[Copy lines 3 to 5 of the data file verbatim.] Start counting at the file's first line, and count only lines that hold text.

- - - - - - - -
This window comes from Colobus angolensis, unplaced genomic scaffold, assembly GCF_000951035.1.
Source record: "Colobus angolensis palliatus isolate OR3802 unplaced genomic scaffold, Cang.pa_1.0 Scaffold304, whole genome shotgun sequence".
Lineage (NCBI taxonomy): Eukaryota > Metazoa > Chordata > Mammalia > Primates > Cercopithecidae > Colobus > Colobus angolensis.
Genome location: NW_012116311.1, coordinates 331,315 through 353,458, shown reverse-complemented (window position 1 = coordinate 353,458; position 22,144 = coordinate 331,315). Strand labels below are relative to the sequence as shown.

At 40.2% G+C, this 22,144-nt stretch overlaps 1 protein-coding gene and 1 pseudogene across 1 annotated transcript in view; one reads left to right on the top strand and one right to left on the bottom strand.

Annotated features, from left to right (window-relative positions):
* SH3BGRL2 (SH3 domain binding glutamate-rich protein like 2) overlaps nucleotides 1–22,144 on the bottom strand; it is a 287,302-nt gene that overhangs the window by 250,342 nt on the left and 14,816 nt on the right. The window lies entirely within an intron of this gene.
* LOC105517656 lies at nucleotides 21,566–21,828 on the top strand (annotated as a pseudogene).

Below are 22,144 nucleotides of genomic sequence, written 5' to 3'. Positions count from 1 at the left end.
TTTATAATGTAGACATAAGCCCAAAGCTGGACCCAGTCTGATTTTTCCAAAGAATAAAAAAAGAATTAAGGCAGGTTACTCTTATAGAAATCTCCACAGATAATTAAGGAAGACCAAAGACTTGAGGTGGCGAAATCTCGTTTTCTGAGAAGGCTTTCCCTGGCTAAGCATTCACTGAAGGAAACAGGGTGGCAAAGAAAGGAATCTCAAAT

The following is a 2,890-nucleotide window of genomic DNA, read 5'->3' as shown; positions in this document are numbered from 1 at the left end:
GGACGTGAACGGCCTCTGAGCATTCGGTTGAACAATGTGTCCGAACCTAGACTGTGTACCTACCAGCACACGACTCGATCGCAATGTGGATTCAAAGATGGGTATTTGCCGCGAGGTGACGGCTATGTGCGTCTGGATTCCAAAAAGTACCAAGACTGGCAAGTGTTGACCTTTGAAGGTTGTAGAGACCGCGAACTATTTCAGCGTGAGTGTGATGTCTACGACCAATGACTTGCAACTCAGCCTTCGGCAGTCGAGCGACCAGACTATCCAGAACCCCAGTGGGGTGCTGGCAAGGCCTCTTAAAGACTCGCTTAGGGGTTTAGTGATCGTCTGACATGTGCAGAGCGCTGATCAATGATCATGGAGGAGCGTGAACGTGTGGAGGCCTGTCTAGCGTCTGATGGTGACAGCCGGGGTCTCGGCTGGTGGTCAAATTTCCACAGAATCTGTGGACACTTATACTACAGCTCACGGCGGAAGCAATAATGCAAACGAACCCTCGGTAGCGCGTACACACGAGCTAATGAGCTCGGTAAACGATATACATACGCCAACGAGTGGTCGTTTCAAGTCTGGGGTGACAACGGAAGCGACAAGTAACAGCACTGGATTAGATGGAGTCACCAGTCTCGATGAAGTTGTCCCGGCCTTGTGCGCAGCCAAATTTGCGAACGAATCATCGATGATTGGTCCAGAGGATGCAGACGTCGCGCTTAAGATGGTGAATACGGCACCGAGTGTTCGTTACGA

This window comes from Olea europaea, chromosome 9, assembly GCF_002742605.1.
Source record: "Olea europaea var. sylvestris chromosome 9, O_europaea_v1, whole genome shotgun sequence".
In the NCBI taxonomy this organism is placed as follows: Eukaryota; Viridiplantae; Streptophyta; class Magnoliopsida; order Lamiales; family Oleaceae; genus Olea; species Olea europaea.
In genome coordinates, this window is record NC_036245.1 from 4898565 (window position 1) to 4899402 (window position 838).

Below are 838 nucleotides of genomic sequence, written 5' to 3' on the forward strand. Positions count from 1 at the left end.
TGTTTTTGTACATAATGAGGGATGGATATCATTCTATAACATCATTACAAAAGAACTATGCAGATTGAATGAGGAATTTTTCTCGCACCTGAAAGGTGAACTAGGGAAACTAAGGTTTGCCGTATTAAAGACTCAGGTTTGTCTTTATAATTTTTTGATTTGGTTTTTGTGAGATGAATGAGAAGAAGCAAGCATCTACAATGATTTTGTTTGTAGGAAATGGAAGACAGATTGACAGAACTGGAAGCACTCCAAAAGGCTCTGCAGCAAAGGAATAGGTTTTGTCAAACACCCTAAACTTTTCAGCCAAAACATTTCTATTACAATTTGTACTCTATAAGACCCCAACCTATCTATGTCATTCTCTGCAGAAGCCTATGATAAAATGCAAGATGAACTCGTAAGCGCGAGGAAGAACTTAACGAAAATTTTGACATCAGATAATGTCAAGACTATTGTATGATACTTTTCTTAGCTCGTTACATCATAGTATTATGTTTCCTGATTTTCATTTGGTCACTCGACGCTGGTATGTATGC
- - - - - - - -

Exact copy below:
Lineage (NCBI taxonomy): Eukaryota > Metazoa > Chordata > Mammalia > Primates > Cercopithecidae > Colobus > Colobus angolensis.
Genome location: NW_012116311.1, coordinates 331,315 through 353,458, shown reverse-complemented (window position 1 = coordinate 353,458; position 22,144 = coordinate 331,315). Strand labels below are relative to the sequence as shown.

At 40.2% G+C, this 22,144-nt stretch overlaps 1 protein-coding gene and 1 pseudogene across 1 annotated transcript in view; one reads left to right on the top strand and one right to left on the bottom strand.